Manufacturing in Africa

Lagos is full of street vendors (see an earlier post about their frenzy activity!). It can get overwhelming! One of my Nigerian friends explained to me “Yeah! We’re traders! There’s hardly any manufacturing, and there are historical reasons for this: the Brits were interested in selling overseas what they manufactured at home…” This seems to be an important reason for the lack of early investment in manufacturing industries.

Has the picture changed in recent times? Not much. KPMG released recently a sector report on Manufacturing in Africa: manufacturing in Africa accounts for 1.5 % that of the world. Compare this to Africa’s 15.4 % share of the world population .


Let’s take a look at some countries, and their share of Africa’s totals. Data refers to 2013 (as in KPGM’s report). At the top of the table are countries whose share of manufacturing is higher than that of population, and at the bottom the others:

Manufacturing in Africa

A country like Nigeria – the most populous one in the continent – represents 2.4 % of the world’s population and only 0.35 % of the manufacturing output. My usual caveat here: these statistics do not account for manufacturing activities in the informal sector. Some estimations indicate it may represent 30-60% of GNP in some African countries. Still, visual observation indicates that there’s more trade than manufacturing – I Nigeria and in most other countries in Africa.

There are many readings to this picture. They range from pessimistic views (“there’s no way to have “normal” operations there…”) to optimistic ones (“the continent is ripe for new investments”). If you’ve been following this blog, you know that I lean towards the optimistic side. This is not to say that I oversee difficulties: they are there (from insufficient infrastructures to corruption to…). But so are the opportunities for those willing to take the risk, aren’t they?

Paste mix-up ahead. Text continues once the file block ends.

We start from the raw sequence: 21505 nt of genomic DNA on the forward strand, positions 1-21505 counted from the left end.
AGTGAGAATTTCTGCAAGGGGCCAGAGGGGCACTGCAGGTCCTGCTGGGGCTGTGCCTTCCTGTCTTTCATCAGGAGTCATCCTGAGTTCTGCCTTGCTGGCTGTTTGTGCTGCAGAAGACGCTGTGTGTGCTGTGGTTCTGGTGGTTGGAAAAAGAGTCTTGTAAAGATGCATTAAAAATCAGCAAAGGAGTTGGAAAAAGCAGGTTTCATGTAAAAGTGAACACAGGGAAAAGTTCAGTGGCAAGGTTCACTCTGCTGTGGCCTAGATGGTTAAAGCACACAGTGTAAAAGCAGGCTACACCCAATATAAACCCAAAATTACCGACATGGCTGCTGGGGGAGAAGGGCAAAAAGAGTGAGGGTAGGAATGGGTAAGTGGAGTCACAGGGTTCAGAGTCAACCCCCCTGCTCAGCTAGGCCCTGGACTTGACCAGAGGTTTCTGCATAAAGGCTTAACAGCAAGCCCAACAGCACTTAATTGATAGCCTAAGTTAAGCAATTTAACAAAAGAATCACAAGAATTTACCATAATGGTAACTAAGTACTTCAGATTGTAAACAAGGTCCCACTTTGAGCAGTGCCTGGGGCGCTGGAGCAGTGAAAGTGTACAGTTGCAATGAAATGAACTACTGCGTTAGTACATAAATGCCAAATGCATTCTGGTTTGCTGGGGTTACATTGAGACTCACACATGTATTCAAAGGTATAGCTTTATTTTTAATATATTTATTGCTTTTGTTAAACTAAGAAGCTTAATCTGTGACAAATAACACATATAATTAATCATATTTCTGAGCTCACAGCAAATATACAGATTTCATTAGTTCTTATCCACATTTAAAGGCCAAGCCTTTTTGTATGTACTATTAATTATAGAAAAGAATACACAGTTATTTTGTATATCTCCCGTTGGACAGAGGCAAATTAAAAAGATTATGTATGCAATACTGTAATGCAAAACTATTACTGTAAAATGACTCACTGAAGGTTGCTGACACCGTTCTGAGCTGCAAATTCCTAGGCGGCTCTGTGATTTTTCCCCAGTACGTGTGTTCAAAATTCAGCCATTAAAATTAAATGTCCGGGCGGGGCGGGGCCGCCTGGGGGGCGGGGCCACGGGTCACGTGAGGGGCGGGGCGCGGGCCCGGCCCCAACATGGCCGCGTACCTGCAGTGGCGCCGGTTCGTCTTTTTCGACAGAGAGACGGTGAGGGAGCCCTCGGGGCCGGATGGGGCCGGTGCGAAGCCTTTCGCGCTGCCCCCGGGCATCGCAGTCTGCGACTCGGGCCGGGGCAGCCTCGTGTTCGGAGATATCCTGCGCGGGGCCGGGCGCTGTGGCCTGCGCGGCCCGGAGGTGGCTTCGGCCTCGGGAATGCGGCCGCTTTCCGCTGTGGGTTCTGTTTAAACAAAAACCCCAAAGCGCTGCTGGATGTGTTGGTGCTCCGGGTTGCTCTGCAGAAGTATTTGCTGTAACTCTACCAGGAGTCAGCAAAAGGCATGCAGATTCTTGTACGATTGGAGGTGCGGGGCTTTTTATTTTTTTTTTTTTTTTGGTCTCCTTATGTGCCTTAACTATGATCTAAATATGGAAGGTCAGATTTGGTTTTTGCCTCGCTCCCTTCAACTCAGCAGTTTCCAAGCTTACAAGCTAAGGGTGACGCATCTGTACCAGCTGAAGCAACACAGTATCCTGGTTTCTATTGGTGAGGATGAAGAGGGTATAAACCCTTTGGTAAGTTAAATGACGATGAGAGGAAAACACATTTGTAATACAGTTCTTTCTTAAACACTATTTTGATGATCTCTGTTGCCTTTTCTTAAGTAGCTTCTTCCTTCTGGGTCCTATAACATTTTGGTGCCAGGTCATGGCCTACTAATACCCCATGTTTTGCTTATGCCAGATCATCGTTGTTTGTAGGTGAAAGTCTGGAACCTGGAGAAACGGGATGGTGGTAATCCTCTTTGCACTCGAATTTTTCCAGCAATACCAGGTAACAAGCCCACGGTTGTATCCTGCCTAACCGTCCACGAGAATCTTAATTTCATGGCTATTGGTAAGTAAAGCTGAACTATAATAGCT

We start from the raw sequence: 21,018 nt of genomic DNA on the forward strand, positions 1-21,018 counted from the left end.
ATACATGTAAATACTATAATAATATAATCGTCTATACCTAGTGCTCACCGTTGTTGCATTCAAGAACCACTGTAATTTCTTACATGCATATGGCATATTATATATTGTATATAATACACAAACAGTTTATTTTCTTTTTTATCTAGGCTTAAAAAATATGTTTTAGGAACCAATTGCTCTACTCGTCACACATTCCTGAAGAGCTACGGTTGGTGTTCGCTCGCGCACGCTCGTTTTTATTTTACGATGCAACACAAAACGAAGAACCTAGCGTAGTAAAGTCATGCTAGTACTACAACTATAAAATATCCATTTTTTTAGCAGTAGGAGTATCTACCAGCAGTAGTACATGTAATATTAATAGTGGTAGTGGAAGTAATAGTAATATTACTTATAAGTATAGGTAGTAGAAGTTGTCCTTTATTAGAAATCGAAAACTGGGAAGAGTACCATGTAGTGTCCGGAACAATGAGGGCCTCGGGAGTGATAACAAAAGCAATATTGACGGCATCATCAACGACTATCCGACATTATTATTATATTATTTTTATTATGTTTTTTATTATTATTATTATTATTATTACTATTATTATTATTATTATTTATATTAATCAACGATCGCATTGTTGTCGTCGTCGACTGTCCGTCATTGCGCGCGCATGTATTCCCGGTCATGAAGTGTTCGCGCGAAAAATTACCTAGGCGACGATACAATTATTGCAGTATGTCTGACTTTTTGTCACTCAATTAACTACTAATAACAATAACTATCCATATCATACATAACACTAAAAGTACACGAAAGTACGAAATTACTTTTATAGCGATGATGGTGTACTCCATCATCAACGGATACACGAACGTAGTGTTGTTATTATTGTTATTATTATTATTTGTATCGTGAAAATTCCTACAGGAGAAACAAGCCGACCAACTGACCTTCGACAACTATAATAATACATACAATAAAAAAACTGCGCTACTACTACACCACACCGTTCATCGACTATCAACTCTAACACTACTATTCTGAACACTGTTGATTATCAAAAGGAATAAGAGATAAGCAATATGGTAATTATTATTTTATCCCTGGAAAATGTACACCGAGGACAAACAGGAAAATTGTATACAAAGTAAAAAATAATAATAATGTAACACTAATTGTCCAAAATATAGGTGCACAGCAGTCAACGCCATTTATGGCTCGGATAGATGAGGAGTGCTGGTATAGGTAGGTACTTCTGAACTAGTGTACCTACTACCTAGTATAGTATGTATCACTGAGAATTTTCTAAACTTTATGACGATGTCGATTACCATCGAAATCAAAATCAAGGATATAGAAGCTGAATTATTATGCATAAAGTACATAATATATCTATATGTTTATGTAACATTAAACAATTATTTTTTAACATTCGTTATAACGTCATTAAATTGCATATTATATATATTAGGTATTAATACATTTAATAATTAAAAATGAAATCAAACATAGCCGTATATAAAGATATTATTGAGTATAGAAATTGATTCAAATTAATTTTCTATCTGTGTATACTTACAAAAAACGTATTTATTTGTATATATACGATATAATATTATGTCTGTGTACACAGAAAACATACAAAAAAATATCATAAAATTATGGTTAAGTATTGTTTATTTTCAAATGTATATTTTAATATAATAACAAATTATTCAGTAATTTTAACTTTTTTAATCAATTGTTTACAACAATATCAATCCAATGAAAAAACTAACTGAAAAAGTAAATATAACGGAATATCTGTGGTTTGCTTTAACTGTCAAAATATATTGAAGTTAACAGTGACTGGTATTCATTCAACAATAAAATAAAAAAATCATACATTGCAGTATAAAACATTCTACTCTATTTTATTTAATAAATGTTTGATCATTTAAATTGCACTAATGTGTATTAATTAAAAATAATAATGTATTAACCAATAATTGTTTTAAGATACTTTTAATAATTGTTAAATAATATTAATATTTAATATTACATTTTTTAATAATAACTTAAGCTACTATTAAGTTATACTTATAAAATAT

5 thoughts on “Manufacturing in Africa

  1. Thanks, Africa!
    I so much like your idea of “willing to take risk(s)”. I am sure you’re familiar with a say in Africa which says: “If you want to go fast, go alone; but, if you want to go far, let’s work together”. The idea of working together could be a weapon to mitigate risk(s) but also how to navigate the so many complexities in some African context!


    1. I agree with you, Aloys. In fact, the uncertainty that those complexities entail for outsiders contribute increasing their risk — btw, I don’t intend to initiate here an academic discussion about how risk and uncertainty relate!

  2. Very, very interesting post. I think that a different approach should be taken into consideration between the french & spanish countries and the english speaking ones. Having travelled quite extensively in french speaking countries during the last 15 years, I have never seen nor experienced true succes stories in manufacturing areas. One of the reasons are that they have not been able yet to cut their ties with their former colonisators in the sense that they still expect them to take the lead & assume the risks. It is a question of mentality. How many times havent’t I been confronted to this key issue? Also to be taken into consideration the fact that the very few entrepreneurs I have met fear to be phagocitated by their families in case of success.

    1. Marc-Henry, thank you for this new angle. Each former colony left a different legacy in their territories, and that needs to be taken into account.
      I think the other issue of fears of others learning about entrepreneur’s’ success cuts across the board. It relates to the communal mentality which has both healthy and unhealthy consequences

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